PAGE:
Housing (shelter) is highly valued by Victorians based on a recent survey conducted by Essential Poll which showed that, regardless of the demographic or political leaning, there was significant support across the board for increases in all forms of social and affordable housing. More than three quarters of Victorians want the state government to build significantly more public and community housing as part of its response to COVID-19. 

Everyone needs a place to call home – having safe, secure, and affordable housing is the prize of highest value and the greatest cost benefit by any analysis. Housing is the major enabler of a valuable life. 

The housing value proposition, when framed in terms of human values, sits alongside notions of what is important to having a satisfying and rewarding life including: health and wellbeing, safety and security, community participation and belonging, education and skills attainment, jobs and job security, personal validation and sense of identity, self-fulfilment, achieving potential etc, all leading to positive valuable life well spent. The list goes on.

What is the cost in human terms of not having safe, secure, and affordable housing for everyone? We need to get the balance and investment right. The prize awaits.

 

This article is the fourth of a 12-part series, Housing all Australians, which intends to draw on a range of perspectives centred around housing and homelessness. We will hear a range of views from business, the not-for-profit sector and hopefully government, as to why they believe housing is an important social and economic building block for Australia’s future prosperity.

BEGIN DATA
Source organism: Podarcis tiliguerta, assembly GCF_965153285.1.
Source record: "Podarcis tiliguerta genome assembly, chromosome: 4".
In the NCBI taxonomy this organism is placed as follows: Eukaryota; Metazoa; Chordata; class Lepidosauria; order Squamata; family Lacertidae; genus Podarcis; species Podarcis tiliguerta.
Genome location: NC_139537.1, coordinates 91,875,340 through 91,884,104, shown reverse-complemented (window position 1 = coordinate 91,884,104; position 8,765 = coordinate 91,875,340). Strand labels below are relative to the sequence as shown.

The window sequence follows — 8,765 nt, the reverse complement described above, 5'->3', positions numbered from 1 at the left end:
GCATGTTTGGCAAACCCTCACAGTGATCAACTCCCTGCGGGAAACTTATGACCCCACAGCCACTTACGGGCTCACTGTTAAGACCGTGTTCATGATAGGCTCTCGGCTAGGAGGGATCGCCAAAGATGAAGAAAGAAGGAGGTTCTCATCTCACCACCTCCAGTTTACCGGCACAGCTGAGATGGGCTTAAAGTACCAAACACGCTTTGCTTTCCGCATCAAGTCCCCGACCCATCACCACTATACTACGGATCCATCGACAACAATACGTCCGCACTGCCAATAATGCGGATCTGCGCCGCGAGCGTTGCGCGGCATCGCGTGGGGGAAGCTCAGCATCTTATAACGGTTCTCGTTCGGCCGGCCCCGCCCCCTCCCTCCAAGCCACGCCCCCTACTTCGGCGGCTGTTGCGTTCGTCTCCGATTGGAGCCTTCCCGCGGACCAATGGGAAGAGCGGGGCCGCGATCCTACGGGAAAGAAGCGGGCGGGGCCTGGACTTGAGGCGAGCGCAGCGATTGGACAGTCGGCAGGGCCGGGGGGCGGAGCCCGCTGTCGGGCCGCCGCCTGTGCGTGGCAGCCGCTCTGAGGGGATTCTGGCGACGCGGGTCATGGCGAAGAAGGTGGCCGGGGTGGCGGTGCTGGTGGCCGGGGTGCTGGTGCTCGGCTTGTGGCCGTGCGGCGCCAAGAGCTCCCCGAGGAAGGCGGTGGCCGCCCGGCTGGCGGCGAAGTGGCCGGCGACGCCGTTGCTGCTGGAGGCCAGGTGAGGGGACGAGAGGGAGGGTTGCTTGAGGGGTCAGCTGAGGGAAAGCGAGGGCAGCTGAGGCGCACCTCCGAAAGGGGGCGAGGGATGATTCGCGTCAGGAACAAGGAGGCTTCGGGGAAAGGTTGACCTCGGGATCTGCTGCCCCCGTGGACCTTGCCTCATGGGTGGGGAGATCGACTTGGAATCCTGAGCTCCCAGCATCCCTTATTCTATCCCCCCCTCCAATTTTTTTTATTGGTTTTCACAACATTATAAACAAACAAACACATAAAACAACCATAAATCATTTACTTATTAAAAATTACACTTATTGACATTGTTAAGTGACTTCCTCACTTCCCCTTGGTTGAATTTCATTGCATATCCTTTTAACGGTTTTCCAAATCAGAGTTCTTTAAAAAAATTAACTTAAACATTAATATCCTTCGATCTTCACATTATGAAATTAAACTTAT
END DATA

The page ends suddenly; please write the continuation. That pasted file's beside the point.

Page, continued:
Read the first article, Housing all Australians – a new paradigm, here.

See also: 

Housing for all makes ‘good business sense’

Housing vulnerable Australians means making clear choices


Mark Feenane  |  @ProBonoNews

Mark Feenane is executive officer of the Victorian Public Tenants Association.

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One comment

  • Avatar Martina says:

    I hope that you will also be talking to those who live in the NFP sector as it isn’t as secure housing as Public Housing which is why putting both under the same umbrella as “social” is wrong as they are 2 different models